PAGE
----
Who is this guy???
Listen (below) or read on for my sermon on Mark 6:1-15
Pentecost 6 B- Hope Lutheran Church- July 8, 2018
It was a tragic story. In 2006 a university van carrying nine students collided with a semi truck. Give young people died that day. Among them a young woman with long blonde hair and blue eyes identified as Whitney. Four survived, among them a young woman with long blonde hair and blue eyes, identified as Laura. Whitney’s family went through all the proper responses. The burial of their beloved daughter was well attended with over 1400 mourners present. Their grief and distress was not eased by news of some surviving because for them, Whitney was gone.
Laura’s family on the other hand held vigil at the hospital. They had been warned before seeing her of the injuries which included severe head trauma. Coma was to be expected along with difficulty communicating. They were shocked to realize Laura had gotten a belly button ring, but not angry. How can you be angry with your child when they have barely escaped death? Still, there were inconsistencies- but how do you question if your child is not your child? The nurses and doctors assured them it was the trauma making things confusing for Laura, until one day a nurse brought a whiteboard and asked the young woman in the bed to write down her name. Whitney. Not Laura.
She had been in front of them and they had not known her- because she was not who they thought she was. But they let themselves believe the mistaken identity in order to cling to the life given to them.
For one family the mistaken identity brought death. For the other it delivered life.
The entire Gospel of Mark seems to be a question of identity for Jesus. Even he acknowledges that there is confusion. “who do you say that I am?” is tossed around like a beach ball at a pool party. And of course, Jesus doesn’t help this much by continually telling those who are with him not to go and tell what they saw.
But this is Jesus hometown! Surely they knew him, yeah? How big could Nazareth have been? We know it was considered a backwoods size town, one of no repute. The likely population of about 400 meant that everyone knew everyone.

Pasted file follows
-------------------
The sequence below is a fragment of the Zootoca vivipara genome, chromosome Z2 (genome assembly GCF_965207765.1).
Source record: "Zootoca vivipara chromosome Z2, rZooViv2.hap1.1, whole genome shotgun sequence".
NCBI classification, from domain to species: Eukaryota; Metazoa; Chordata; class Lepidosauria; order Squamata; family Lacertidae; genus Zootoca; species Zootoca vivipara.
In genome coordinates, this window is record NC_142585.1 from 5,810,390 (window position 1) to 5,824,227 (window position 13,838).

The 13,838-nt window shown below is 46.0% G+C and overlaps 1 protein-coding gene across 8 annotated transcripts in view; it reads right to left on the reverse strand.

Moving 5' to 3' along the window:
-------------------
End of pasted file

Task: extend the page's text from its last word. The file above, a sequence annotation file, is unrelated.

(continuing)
Yet here they stand, unsure of themselves when Jesus returns to preach and teach. Something doesn’t match up for them. “Who is this guy?”
He healed a few folks, but in the end, left for other villages where he was welcomed more warmly and along the way, he tells the disciples that they should do the same when they go out. If they are not welcomed, even in their hometowns, they should leave and not even the dust of the town should remain with them.
The people of his hometown knew the snotty little kid, the pimply faced teenager-not this man who has quiet confidence and can heal people. But this guy? This guy has a full on entourage! How can this be the Jesus they knew? In their inability to see Jesus as anything more than just the same old guy he always was cost them.
Isn’t that the way of things though? When we are more willing to talk than to listen, more willing to hold to our frame of thought and not hear another person out, when we are unable to consider a new way of thinking or doing things we lose out. If the people of Nazareth had questioned, that would be normal, but when given the opportunity to see and know Jesus as the Messiah, they ignored the proof before their eyes and it cost them everything.
It does not cost anything but ego and time to listen to a different way of thinking, believing, or even doing things in the world. It may provide exciting new areas of growth, commonality, and even closer community. It could provide life to just listen and consider.